While I was working as a social worker on an inpatient psychiatric unit, I became disillusioned and shocked at the extremely high rate of readmissions by patients. Even though the typical length of stay lasted less than a week, it seemed as though I was caring for the patients on a long-term basis. Whenever they returned, we picked up where we had left off since they were last discharged.
I learned if they followed through with the previous recommendations made by the psychiatrist, nurse, and myself. The recommendations included taking their prescribed medications, attending structured therapeutic groups, attending appointments with their psychotherapists, psychiatrists, nurse practitioners, and rehabilitative outreach workers. Sometimes they were expected to access government benefits, such as food and shelter, by completing applications.
I often encouraged patients to use their state-funded Department of Mental Health (DMH) rehabilitative outreach workers as much as possible. These workers were expected to help their clients access housing (e.g., 24-hour supervised group residential programs), vocational services, transportation, and outpatient treatment providers. And I listed these services whenever I recommended DMH and offered applications to patients.
As I revisited the patients revolving through the door of our broken system in mobile emergency services, I caught a glimpse of how seriously mentally ill patients on inpatient might be worse off than when I was working there. Recently, a social worker and friend who works on inpatient psychiatry expressed her belief that DMH should be doing a lot more to resolve homelessness. I agree with her. Her patients tell her that their DMH case managers tell them, “We don’t help with housing.”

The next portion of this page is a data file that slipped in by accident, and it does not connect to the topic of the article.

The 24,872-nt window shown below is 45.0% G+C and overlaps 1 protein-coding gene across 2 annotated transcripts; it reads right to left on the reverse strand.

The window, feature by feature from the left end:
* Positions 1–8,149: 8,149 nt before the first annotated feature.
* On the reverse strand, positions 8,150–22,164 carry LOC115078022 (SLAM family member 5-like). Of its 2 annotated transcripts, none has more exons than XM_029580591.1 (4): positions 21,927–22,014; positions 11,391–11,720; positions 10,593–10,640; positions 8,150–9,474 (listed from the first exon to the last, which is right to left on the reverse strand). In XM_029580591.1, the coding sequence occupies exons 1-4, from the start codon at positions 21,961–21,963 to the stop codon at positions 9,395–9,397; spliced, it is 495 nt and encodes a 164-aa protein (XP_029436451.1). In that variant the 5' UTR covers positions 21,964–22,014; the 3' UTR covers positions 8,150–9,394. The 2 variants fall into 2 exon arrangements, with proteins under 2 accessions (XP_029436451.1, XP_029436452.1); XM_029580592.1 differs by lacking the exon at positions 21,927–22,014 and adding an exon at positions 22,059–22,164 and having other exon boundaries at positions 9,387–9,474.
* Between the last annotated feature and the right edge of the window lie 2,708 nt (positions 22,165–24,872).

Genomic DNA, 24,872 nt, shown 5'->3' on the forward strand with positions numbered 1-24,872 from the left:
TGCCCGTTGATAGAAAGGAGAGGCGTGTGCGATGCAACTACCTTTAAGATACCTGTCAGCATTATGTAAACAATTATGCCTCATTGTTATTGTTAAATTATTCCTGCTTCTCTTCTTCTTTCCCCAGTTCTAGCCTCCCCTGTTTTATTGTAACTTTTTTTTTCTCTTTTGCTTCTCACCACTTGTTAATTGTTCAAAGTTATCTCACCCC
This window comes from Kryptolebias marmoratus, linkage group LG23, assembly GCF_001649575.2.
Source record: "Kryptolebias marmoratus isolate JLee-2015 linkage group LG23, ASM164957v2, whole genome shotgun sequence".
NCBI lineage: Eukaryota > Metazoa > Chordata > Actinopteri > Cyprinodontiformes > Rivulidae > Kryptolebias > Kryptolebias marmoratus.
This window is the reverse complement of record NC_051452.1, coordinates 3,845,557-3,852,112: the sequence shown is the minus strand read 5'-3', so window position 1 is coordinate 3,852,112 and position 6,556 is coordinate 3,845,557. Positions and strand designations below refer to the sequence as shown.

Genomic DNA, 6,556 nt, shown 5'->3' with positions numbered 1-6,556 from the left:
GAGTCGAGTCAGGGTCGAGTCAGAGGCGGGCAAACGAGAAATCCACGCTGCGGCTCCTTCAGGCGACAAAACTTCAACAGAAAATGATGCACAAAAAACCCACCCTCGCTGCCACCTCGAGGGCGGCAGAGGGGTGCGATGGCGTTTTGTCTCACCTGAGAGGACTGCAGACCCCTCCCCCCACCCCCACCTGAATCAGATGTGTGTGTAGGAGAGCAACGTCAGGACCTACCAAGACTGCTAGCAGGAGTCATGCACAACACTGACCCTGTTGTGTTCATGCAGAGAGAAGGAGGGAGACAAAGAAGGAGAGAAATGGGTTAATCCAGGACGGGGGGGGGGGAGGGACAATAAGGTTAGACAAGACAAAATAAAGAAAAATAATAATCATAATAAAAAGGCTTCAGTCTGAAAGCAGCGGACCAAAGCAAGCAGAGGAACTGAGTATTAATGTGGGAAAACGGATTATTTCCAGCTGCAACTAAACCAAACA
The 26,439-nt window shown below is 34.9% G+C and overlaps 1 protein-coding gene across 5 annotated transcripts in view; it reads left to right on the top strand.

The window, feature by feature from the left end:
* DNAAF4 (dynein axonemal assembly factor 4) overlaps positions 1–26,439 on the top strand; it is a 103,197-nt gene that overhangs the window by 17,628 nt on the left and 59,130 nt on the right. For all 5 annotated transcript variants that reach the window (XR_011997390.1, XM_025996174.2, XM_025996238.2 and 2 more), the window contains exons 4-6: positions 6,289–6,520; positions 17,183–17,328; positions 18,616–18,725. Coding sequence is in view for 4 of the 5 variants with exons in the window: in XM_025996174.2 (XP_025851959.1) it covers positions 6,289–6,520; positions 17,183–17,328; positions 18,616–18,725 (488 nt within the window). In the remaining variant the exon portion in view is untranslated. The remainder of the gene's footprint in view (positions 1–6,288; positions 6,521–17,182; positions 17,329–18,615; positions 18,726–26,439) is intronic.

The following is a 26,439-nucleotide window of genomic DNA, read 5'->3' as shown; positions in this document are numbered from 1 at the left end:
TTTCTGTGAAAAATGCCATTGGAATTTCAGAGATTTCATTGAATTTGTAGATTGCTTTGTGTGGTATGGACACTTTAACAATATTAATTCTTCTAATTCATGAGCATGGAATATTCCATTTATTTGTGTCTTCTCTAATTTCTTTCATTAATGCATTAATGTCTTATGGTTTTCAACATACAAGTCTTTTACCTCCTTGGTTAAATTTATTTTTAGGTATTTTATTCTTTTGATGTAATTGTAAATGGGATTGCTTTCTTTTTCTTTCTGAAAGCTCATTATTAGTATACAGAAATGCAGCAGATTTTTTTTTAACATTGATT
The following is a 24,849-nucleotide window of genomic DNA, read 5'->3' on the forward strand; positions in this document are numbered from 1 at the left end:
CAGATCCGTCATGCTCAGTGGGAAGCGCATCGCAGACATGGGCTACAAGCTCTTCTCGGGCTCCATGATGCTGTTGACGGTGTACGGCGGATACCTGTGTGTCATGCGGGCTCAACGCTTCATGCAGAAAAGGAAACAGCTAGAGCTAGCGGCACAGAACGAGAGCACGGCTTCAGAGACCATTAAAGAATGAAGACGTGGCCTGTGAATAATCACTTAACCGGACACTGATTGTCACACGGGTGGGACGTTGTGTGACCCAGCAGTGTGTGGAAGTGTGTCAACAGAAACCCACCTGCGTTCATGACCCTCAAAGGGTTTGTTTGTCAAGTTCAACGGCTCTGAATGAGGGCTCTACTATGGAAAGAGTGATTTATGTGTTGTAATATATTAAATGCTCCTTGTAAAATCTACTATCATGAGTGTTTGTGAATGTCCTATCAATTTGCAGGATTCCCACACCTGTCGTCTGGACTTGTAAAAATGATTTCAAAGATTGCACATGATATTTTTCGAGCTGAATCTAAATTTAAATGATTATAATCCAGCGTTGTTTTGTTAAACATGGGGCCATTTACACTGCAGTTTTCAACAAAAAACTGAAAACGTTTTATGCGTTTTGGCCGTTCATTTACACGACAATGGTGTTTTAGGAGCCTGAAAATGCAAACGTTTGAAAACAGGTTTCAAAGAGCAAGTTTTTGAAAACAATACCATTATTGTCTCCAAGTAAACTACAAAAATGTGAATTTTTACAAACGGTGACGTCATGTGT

Really? Disillusionment sets in again. If they don’t help with housing, then what does DMH help with? Without supportive and supervised housing, seriously mentally ill people will inevitably have difficulty taking care of themselves, leading to further hospitalizations. Instructing your clients to go elsewhere for help with housing is not acceptable. DMH is supposed to care for and protect the most severely ill. Yet, they’ve fallen short.
I wrote the book, Breakdown: A Clinician’s Experience in a Broken System of Emergency Psychiatry, to expose the injustices that I’ve seen in the field. Breakdown closely exposes barriers to patients getting the help that they need. The shortage of inpatient beds, increased rates of criminalization, overly restrictive involuntary hold criteria, premature inpatient discharges, and insufficient means to ensure that patients adhere to their outpatient treatment plans make for a broken system. Consequently, too many patients end up homeless, jailed, harming themselves, harming others, or even dead.
My book educates the public about the plight of those who need the most help. Increased awareness of a problem tends to inspire change. My greatest hope is that my book motivates people to advocate for legislative improvements of the system. Please tell your legislators about Breakdown and give it to them.
Click on link below to access Lynn’s book on Amazon:
Breakdown: A Clinician’s Experience in a Broken System of Emergency Psychiatry